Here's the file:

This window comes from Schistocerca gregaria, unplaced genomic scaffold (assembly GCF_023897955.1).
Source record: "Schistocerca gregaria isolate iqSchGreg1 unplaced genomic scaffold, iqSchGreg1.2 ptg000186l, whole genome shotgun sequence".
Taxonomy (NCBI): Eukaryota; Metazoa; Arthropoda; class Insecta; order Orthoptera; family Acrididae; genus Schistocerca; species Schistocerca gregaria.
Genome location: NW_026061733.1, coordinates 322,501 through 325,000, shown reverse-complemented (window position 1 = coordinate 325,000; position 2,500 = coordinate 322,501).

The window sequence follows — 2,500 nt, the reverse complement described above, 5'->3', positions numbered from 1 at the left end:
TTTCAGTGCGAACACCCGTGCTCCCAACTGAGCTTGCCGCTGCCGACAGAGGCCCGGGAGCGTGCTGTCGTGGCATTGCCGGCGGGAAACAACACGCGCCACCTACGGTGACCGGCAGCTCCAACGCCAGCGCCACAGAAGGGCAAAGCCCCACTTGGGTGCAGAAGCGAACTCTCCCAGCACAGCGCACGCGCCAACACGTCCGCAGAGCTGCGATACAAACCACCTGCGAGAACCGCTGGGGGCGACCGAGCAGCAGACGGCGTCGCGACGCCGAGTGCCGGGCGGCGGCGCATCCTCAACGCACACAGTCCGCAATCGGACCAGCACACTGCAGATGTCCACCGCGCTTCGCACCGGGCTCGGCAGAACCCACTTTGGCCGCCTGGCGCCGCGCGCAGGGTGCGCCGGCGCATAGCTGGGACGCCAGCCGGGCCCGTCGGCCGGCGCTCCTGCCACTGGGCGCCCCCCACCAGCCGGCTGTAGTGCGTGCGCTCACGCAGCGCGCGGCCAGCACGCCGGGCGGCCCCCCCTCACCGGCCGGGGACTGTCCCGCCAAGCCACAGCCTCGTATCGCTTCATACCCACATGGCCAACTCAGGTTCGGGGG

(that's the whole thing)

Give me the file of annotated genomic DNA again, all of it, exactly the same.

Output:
This window comes from Schistocerca gregaria, unplaced genomic scaffold (assembly GCF_023897955.1).
Source record: "Schistocerca gregaria isolate iqSchGreg1 unplaced genomic scaffold, iqSchGreg1.2 ptg000186l, whole genome shotgun sequence".
Taxonomy (NCBI): Eukaryota; Metazoa; Arthropoda; class Insecta; order Orthoptera; family Acrididae; genus Schistocerca; species Schistocerca gregaria.
Genome location: NW_026061733.1, coordinates 322,501 through 325,000, shown reverse-complemented (window position 1 = coordinate 325,000; position 2,500 = coordinate 322,501).

The window sequence follows — 2,500 nt, the reverse complement described above, 5'->3', positions numbered from 1 at the left end:
TTTCAGTGCGAACACCCGTGCTCCCAACTGAGCTTGCCGCTGCCGACAGAGGCCCGGGAGCGTGCTGTCGTGGCATTGCCGGCGGGAAACAACACGCGCCACCTACGGTGACCGGCAGCTCCAACGCCAGCGCCACAGAAGGGCAAAGCCCCACTTGGGTGCAGAAGCGAACTCTCCCAGCACAGCGCACGCGCCAACACGTCCGCAGAGCTGCGATACAAACCACCTGCGAGAACCGCTGGGGGCGACCGAGCAGCAGACGGCGTCGCGACGCCGAGTGCCGGGCGGCGGCGCATCCTCAACGCACACAGTCCGCAATCGGACCAGCACACTGCAGATGTCCACCGCGCTTCGCACCGGGCTCGGCAGAACCCACTTTGGCCGCCTGGCGCCGCGCGCAGGGTGCGCCGGCGCATAGCTGGGACGCCAGCCGGGCCCGTCGGCCGGCGCTCCTGCCACTGGGCGCCCCCCACCAGCCGGCTGTAGTGCGTGCGCTCACGCAGCGCGCGGCCAGCACGCCGGGCGGCCCCCCCTCACCGGCCGGGGACTGTCCCGCCAAGCCACAGCCTCGTATCGCTTCATACCCACATGGCCAACTCAGGTTCGGGGG